Nigerian Man Pleads Guilty to Participating In Business Email Compromise Scams

Joon H. Kim, the Acting United States Attorney for the Southern District of New York, and William F. Sweeney Jr., Assistant Director-in-Charge of the New York Office of the Federal Bureau of Investigation (“FBI”), announced today that DAVID CHUKWUNEKE ADINDU pled guilty this morning before U.S. District Judge Paul A. Crotty in Manhattan federal court to a superseding Information that charged him with one count of conspiracy to commit wire fraud and one count of conspiracy to use a means of identification in connection with a federal crime.  These charges stemmed from ADINDU’s participation in fraudulent business email compromise scams that targeted thousands of victims around the world, including the United States.  Collectively, the scams attempted to defraud victims of millions of dollars.

Acting U.S. Attorney Joon H. Kim said:  “As he has now admitted, David Chukwuneke Adindu participated in thousands of business email compromise scams, trying to trick various businesses into wiring millions of dollars to his overseas bank accounts.  Cyber is increasingly becoming a powerful tool for criminals, including those like Adindu who indiscriminately target businesses around the world with scams.  We are committed to tracking down and holding these cyber fraudsters accountable.”

FBI Assistant Director William F. Sweeney Jr. said:  “Adindu targeted his victims from afar, but the pain he likely inflicted upon them hit too close to home. Most people assume they won’t become a victim of a business email scam, but this case should remind the public that everyone is at risk. Today’s guilty plea is yet another example of our efforts to confront cyber crime worldwide.”

According to the Information and statements made at public court proceedings:

Between 2014 and 2016, ADINDU participated in Business Email Compromise scams (“BEC scams”) targeting thousands of victims around the world, including in the United States.  As part of the BEC scams, emails were sent to employees of various companies directing that funds be transferred to specified bank accounts.  The emails purported to be from supervisors at those companies or third party vendors that did business with those companies.  The emails, however, were not legitimate.  Rather, they were either from email accounts with a domain name that was very similar to a legitimate domain name, or the metadata in the emails had been modified so that the emails appeared as if they were from legitimate email addresses.  After victims complied with the fraudulent wiring instructions, the transferred funds were quickly withdrawn or moved into different bank accounts.  In total, the BEC scams attempted to defraud millions of dollars from victims.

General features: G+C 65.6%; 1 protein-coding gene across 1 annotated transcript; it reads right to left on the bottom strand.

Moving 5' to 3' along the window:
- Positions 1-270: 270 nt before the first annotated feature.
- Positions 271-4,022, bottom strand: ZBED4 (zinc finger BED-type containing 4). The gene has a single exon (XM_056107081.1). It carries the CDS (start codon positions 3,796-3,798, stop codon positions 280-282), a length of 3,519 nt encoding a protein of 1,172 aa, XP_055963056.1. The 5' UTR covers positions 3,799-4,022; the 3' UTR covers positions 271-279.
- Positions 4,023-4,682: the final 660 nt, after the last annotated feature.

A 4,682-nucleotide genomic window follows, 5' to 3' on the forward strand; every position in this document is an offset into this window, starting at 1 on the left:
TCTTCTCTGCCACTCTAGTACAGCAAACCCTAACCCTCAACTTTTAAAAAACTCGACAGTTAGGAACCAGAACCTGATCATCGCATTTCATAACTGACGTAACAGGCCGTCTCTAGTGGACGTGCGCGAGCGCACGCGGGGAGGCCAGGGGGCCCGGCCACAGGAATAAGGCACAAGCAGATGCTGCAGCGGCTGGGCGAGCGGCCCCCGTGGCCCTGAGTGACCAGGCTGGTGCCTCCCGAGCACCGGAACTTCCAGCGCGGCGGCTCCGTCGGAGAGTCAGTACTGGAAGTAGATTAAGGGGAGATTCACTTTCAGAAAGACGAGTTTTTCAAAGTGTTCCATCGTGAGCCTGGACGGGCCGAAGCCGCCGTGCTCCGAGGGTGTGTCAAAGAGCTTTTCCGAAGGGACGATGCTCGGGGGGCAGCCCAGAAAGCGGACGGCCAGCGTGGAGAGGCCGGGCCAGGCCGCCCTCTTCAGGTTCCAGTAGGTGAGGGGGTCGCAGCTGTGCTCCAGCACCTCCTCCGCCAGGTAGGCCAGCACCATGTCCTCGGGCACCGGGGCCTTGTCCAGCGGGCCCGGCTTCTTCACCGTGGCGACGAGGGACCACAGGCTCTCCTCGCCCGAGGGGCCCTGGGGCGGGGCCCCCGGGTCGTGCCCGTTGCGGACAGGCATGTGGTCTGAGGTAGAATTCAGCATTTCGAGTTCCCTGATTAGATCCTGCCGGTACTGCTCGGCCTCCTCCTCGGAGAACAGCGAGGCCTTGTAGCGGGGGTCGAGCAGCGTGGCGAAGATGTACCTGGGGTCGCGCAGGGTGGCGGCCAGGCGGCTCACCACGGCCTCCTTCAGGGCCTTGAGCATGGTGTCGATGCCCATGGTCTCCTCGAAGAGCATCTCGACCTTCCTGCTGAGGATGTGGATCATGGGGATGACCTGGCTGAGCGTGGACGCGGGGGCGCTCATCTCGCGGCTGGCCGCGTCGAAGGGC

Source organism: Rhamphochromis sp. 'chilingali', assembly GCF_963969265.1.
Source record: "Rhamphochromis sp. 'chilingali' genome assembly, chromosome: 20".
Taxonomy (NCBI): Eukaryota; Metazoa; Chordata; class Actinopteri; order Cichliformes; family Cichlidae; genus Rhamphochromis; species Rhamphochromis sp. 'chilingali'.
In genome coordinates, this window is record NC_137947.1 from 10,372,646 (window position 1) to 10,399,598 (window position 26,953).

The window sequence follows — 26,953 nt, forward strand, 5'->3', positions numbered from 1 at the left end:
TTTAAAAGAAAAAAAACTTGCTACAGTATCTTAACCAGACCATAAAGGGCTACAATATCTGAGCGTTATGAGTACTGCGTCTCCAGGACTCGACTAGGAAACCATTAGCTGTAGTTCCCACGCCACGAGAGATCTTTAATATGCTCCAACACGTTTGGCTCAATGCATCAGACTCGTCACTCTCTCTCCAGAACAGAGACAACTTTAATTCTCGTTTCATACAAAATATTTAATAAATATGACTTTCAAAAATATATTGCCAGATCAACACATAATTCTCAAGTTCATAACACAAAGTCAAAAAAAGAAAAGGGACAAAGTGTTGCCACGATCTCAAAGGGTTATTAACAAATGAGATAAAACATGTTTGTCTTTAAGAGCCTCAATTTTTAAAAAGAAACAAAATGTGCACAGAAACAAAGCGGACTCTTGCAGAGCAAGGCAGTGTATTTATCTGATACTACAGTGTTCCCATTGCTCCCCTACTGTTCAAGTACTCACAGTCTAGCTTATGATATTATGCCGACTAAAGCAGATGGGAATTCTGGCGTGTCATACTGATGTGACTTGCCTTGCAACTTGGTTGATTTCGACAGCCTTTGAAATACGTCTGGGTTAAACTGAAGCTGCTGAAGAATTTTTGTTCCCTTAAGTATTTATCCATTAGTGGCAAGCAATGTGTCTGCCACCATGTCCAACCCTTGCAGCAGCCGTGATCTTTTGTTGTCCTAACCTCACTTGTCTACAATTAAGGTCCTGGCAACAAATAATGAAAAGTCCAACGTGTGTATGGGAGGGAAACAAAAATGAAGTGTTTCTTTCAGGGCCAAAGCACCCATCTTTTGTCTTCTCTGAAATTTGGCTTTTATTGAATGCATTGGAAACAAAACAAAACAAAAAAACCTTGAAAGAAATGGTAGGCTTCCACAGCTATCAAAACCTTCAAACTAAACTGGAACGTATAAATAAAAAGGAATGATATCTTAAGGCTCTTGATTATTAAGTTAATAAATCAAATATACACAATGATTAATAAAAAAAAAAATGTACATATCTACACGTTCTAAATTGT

ADINDU and others carried out BEC scams by exchanging information regarding: (1) bank accounts used for receiving funds from victims; (2) email accounts for communicating with victims; (3) scripts for requesting wire transfers from victims; and (4) lists of names and email addresses for contacting and impersonating potential victims.

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ADINDU, 29, of Lagos, Nigeria, and Guangzhou, China, was arrested on November 22, 2016.  ADINDU pled guilty today to one count of conspiracy to commit wire fraud, which carries a maximum penalty of 20 years in prison, and one count of conspiracy to use a means of identification in connection with a federal crime, which carries a maximum penalty of 15 years in prison.

The maximum potential sentences are prescribed by Congress and are provided here for informational purposes only, as any sentencing of the defendant will be determined by the judge.

ADINDU is scheduled to be sentenced by Judge Crotty on September 26, 2017 at 3:30 p.m.

Mr. Kim praised the investigative work of the FBI.  Mr. Kim also thanked the Yahoo! E-Crime Investigations Team, and noted that the investigation is continuing.

This case is being handled by the Office’s Complex Frauds and Cybercrime Unit.  Assistant United States Attorney Andrew K. Chan is in charge of the prosecution.

Source: United States Department of Justice